Yes, the kids are away at camp and I am coloring!
Apparently, so is everyone else.
When the kids were little, we used to color all the time. We would color the same page together or each take a side of the book and dedicate it to the other. It was very sweet. Those times were special: we bonded, relaxed and chatted. It has been a while since we have colored together but every time I see coloring books in the basement, I secretly want to color.
Well, now it is officially okay for me to color! In the past few months, many articles have been written about the success of adult coloring books, which are more intricate and detailed than children’s coloring books. Not only do these books take us back to our childhood, they are also easy to carry and keep around.
Coloring is part of the health and wellness trend, relieving stress and getting our mind off of everyday worries. Everybody’s doing it. Someone I spoke to recently told me that ‘coloring right now would make me so happy’. Another friend said her parents have the dining room covered with puzzles on one end and coloring books on the other.
Although adult coloring books aren’t entirely new, they have only recently gained popularity. According to The Atlantic, it was in France that these books took off in 2012, when a publisher released an art therapy book that has since sold over 2 million copies.
Adult coloring books are popular all over the world. In fact, Dover Publications has declared August 2, 2015, National Coloring Book Day.
On Amazon.com today, there are 5 coloring books in the top 20 bestseller book list, and Crayola colored pencils, markers, and crayons are in the top 12 bestseller toys and games list. Not surprising.
Here is what Scottish illustrator Johanna Basford has to say: “People are really excited to do something analog and creative, at a time when we’re all so overwhelmed by screens and the Internet” (from The New York Times). Ms Basford has sold over 1.4 million copies of her book Secret Garden since it was first published in 2014. Her two books Secret Garden and Enchanted Forest are in Amazon’s top 20 bestseller books this week. Lost Ocean, her newest book, will be out in October. (Here’s an interview with Ms Basford.)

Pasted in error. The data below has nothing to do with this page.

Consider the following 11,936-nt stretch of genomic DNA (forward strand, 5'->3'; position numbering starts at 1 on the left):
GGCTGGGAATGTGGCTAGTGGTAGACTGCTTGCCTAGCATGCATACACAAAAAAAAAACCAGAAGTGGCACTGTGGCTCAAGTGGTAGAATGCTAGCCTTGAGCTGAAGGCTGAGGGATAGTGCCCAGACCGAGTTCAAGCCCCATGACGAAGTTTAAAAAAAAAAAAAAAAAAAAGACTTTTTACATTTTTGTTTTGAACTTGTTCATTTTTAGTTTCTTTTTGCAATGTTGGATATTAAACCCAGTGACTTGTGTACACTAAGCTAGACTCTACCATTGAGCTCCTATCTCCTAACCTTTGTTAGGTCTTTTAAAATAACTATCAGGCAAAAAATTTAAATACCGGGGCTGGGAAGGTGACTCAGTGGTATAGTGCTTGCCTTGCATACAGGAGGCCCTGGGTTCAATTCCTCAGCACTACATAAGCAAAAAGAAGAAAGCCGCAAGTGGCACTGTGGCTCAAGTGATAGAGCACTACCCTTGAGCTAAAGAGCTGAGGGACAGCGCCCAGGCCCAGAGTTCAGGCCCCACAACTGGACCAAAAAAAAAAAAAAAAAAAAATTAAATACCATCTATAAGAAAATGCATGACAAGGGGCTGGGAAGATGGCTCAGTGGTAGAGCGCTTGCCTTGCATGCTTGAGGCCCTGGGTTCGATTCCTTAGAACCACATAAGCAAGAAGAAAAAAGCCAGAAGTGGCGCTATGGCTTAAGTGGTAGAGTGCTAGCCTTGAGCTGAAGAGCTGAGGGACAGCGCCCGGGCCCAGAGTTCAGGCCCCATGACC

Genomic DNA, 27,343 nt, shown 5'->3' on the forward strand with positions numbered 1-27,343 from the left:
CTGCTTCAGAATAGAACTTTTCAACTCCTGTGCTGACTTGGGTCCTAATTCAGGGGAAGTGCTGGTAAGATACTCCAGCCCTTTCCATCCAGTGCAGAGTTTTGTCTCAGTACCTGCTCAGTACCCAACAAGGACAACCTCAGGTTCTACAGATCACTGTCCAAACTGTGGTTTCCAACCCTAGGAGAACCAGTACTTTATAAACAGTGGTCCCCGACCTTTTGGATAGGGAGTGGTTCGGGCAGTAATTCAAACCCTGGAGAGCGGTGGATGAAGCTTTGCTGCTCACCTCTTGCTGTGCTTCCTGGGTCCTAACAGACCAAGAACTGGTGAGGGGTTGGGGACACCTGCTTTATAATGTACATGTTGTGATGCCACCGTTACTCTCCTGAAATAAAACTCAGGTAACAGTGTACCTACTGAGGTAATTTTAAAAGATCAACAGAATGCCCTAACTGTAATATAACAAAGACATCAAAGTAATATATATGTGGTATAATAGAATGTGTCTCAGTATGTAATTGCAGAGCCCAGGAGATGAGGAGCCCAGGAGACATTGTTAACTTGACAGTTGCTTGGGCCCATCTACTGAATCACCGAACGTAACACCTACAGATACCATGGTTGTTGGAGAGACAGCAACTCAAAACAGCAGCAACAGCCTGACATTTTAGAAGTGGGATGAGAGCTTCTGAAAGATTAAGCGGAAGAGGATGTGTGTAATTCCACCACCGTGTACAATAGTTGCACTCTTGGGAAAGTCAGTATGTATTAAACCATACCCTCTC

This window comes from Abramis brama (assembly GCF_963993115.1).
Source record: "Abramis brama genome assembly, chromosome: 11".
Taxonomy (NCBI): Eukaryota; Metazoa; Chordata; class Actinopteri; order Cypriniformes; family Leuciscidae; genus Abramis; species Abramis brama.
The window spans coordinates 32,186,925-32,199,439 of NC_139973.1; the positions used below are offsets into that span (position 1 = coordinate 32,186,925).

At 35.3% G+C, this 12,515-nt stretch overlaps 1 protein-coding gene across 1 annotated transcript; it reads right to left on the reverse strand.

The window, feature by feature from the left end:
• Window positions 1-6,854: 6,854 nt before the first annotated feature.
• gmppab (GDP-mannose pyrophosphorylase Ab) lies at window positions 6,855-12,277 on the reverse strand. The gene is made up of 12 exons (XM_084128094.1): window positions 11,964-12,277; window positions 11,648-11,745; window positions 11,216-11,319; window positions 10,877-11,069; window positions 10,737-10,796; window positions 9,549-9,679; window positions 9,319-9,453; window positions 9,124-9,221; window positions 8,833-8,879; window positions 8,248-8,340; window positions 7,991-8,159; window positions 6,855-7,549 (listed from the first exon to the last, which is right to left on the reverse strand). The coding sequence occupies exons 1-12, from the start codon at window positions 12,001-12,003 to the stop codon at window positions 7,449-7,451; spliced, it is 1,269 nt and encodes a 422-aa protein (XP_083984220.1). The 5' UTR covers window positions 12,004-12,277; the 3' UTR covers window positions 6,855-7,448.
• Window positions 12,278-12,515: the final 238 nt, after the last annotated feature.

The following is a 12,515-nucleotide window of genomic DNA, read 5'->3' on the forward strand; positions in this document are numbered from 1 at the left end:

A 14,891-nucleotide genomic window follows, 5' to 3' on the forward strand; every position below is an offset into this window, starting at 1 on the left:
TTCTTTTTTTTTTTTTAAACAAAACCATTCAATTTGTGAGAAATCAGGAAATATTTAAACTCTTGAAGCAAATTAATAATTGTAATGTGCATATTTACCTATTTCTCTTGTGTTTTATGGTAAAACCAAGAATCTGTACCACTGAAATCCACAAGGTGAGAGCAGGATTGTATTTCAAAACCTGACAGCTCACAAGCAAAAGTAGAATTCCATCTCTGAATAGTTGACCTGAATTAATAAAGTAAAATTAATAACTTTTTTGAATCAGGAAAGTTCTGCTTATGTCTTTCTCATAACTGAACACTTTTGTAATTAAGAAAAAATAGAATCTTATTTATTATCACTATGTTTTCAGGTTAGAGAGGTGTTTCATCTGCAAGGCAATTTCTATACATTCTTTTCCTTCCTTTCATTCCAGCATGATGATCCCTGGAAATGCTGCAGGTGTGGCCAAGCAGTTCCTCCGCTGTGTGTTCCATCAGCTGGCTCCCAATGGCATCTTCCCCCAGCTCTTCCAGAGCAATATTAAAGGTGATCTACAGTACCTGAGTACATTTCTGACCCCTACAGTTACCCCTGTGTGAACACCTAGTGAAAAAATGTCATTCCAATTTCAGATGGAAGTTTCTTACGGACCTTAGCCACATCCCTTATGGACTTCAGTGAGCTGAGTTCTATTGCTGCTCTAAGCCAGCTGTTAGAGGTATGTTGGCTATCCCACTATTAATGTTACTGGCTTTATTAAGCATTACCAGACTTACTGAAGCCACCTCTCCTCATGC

My local bookstore has a large table devoted to adult coloring books. They come in a bunch of themes from geometric to city scenes, folk art, animals, flowers, celebrities, and tattoos. Interestingly, many of the books are copyrighted 2015, highlighting how current this trend is. I chose one called Secret Paris by Zoe de Las Cases.
For the last few days, I have been coloring and here’s what I’ve noticed:
- I love that my hardest decision is whether I should consider using red on a page
- Colored pencils are more forgiving than markers
- Outlining what I’m coloring is still a good idea
- Orange, blue, green, and yellow are my favorite colors
- It takes about 45 minutes to color a page
There IS one recurring thought that runs through my mind, though:
I hoarded my kids’ artwork. Will I hoard mine? I think I will just proudly hang my favorite piece on the fridge, after I sign it with my name (and age)!
P.S. After this post I received several emails and I thought I would update my post.
One reader suggested looking at Candace Lovely’s coloring book (link here). She is an American Impressionist painter, so her book feels like you are creating your own gallery masterpieces.
Another reader recommend an App like Colorfy, for when you don’t have your books and pencils with you.
Hope you are all coloring!Email This Post